We’ll read a chapter or four and think, “There. As far as reading my Bible goes, I have been a good Christian for today,” or “That’s plenty. I’ve been well-fed for today.” We’ll spend a couple minutes or a couple hours in prayer and think, “As far as praying is concerned, I’m covered,” or “I made it down the entire list of prayer requests today; I’m done.” We’ll invite someone to church, get someone to visit a campus fellowship, or present the full gospel to someone over a meal and think, “I have been a good evangelist,” or “Well, I’ve done my job; I wonder how much so-and-so has been doing this week in accord with the Great Commission?” We grin and pat ourselves in the back, because we have done well. We check boxes on the checklist and celebrate.
Of course, it is not wrong that we smile and acknowledge when our Christian disciplines are in order. That is cause for celebration! But there’s a line that we can easily cross when it comes to the disciplines. There’s a categorical (and very important) difference between finding joy in reading the Bible because we delight in knowing and obeying God, and finding joy in reading the Bible because we delight in being good Christians. “Holiness is happiness” is true, but not because our joy is contingent on our performance on any given day. It isn’t true because God loves us more or less based on our performance. It isn’t true because our standing with God changes based on our performance. The basis of the Christian’s standing before God is Christ’s righteousness (for proof, just read Romans). It is true because holy conduct removes barriers to our communion with God and provides us means by which we can delight in him. The disciplines are about putting ourselves in positions where we’re beholding God, being saturated with his grace, and remaining far from our sinful idols. “The business of killing our idols,” as I have heard it put, “is beholding God.” As the psalmist writes, “the upright shall behold his face.” The law of Yahweh is perfect, reviving the soul.
I should know by now that I’m catastrophically terrible at coming up with decent analogies, but I’ll attempt to illustrate this. When you come up for air after being underwater, you don’t think “shoot, I’m so good at breathing oxygen. Check me out. That makes me so happy.” (Or maybe you do. That’s okay.) Most people, in any case, are focused on breathing the air.
This is the point: value and celebrate the Person we have been saved to worship, not what saved people do. We celebrate our disciplines to the extent that God has graciously given us strength to carry them out, and then only because they allow us to enjoy him.
I know I’m channeling John Piper’s explanation of biblical texts at this point, but what makes the good news of Christ good is that reconciliation is at its heart. Expiation, propitiation, justification—they’re significant because they allow rebels like us to have a restored relationship with the God whom we were created to worship and who is worthy of it.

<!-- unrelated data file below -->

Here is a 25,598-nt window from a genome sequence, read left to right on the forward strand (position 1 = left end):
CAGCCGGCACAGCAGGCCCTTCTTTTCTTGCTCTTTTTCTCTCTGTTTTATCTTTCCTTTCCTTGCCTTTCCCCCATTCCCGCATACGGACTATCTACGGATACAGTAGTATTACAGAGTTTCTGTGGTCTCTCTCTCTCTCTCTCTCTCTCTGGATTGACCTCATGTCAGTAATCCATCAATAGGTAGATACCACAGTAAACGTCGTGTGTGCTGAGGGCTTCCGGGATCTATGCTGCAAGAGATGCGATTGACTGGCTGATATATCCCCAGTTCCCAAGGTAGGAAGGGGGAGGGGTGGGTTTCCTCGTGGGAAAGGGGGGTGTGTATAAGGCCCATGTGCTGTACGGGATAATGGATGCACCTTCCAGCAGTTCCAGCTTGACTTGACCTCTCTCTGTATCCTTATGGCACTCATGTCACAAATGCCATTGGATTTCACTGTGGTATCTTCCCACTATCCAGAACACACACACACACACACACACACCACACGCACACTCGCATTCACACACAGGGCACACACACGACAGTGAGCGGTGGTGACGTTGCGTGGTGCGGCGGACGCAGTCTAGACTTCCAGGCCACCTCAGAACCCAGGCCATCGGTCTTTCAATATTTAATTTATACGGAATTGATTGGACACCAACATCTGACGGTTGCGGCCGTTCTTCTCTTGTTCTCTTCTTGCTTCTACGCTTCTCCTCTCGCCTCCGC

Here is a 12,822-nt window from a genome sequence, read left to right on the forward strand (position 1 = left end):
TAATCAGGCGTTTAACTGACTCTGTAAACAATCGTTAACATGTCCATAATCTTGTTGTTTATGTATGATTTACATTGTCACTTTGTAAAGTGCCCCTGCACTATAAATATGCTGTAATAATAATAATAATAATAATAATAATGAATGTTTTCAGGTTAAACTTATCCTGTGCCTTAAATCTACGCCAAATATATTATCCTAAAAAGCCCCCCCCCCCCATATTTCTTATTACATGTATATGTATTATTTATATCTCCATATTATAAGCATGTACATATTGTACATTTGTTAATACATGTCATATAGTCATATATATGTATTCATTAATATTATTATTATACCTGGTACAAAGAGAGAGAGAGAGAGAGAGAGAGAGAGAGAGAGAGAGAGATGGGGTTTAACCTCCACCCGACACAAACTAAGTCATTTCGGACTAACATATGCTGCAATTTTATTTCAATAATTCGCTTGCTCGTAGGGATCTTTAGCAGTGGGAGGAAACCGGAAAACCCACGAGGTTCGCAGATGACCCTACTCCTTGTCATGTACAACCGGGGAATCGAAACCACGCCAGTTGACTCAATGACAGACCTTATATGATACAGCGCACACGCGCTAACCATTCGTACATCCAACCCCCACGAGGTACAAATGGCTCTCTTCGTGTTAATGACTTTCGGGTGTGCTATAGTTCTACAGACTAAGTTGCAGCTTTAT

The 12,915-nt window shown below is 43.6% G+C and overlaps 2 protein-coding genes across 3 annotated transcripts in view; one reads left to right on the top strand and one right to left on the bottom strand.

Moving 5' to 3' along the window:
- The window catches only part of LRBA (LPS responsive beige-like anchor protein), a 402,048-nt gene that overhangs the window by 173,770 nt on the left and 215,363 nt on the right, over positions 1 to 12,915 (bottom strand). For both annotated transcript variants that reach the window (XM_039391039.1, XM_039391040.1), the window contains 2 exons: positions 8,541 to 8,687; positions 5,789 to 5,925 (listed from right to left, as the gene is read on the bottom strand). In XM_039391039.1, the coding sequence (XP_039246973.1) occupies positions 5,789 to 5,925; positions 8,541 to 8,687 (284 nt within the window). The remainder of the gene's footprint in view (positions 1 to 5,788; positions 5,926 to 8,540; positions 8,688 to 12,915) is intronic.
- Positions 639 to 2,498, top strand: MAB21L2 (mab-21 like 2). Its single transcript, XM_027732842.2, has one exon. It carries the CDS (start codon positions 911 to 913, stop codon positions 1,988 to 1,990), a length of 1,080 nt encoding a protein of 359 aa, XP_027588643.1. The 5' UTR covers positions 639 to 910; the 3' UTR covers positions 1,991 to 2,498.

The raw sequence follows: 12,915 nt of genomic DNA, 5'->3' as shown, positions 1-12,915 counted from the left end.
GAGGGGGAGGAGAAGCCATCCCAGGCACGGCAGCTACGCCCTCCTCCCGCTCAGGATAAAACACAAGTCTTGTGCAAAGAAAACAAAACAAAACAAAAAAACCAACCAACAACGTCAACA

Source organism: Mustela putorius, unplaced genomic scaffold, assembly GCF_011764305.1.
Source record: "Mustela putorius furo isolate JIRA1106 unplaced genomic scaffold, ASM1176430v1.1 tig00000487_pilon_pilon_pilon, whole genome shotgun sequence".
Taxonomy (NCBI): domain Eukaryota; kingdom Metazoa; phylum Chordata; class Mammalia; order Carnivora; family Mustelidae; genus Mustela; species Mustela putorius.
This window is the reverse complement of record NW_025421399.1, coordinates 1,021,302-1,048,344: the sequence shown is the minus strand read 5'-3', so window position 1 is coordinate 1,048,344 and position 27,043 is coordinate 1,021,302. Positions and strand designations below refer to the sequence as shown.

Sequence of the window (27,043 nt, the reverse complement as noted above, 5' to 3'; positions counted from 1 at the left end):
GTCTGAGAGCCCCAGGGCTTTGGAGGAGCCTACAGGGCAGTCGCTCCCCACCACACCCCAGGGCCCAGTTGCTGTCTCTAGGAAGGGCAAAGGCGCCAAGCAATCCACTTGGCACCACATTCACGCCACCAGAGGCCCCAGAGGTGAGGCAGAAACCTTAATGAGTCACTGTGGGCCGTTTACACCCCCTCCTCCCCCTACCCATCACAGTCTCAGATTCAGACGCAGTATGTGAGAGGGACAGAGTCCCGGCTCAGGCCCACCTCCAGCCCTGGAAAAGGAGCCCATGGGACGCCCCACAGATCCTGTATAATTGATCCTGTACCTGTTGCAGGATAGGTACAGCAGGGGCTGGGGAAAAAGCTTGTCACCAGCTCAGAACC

So now the old legalistic way of thinking begins to break down. We do not exercise the Christian disciplines to alter our standing with God. We do not feel more or less worthy to come before his throne with confidence based on our performance. We do not read and pray in order to make him love us more. Our joy is based on his salvation. We rejoice because our names are written in heaven. That’s all there is to it. But what a deep joy it is!
There is another effect that the gospel has. It frees us up to obey and enjoy him. Our entire lives become sacrifices, not just fractions or components of them. We don’t have to purchase a certain number of indulgences or perform a certain number of rituals. One might think about Christian liberties in terms of excuse—we’ve been excused from duties and can therefore get away scotch-free with not reading or praying at all. But shall we sin more, so that grace may abound? By no means! We have been unified with Christ. We are new creations. Why wouldn’t you want to read the Bible throughout the day? Why wouldn’t you want to be steadfastly praying? Why wouldn’t you constantly proclaim the gospel of Christ? Why wouldn’t you be going at 100%, 24/7, doing everything for the glory of God and in obedience to him? There are no quotas. And that frees us to, without ceasing and without limit, enjoy our good and glorious God.
So I should read, pray, and evangelize non-stop? I can’t study or do anything else?
The Bible doesn’t condemn all actions that are not reading the Bible, praying, and evangelizing. The point isn’t to make all 24 hours of your day consist of those three activities alone. You can glorify God in studying, eating, working, and exercising. But that’s part of the point. Glorify God in those things. Obey him in everything. And not merely out of a sense of duty—though it certainly is your duty. Fight to make it a happy practice.
What if that isn’t how my life looks?
The flesh is weak, despite the fact that the spirit is willing. We need grace to do this. We need grace to crush our legalistic mindsets. Sanctification is lifelong; take it day by day, with faith. Work out your salvation with fear and trembling, for it is God who works in you both to will and to work for his good pleasure. He will bring us home.
The culture in which we live endlessly repeats the myth that God loves everybody equally, so it is no big thing to be loved by God. “Of course God loves us. He is a loving God. God loves everybody.” To the contrary, to be loved by God is a privilege, not a birthright. We have no claim on the love of God. Nothing in us would make him desire us, yet he has, by his mercy, turned his affection to all who put their trust in Christ.
To whom it may concern:
I sincerely apologize for the multiple emails; I know you have received many thus far and getting three from the same individual in the course of two days probably doesn’t help things very much.
I am writing this email to rescind the email I sent at 5:32PM yesterday regarding my UCLA GPA. My GPA is not 3.56. Due to my horrendous academic performance during two quarters of my sophomore year here at UCLA (and the summer session prior), it is actually lower.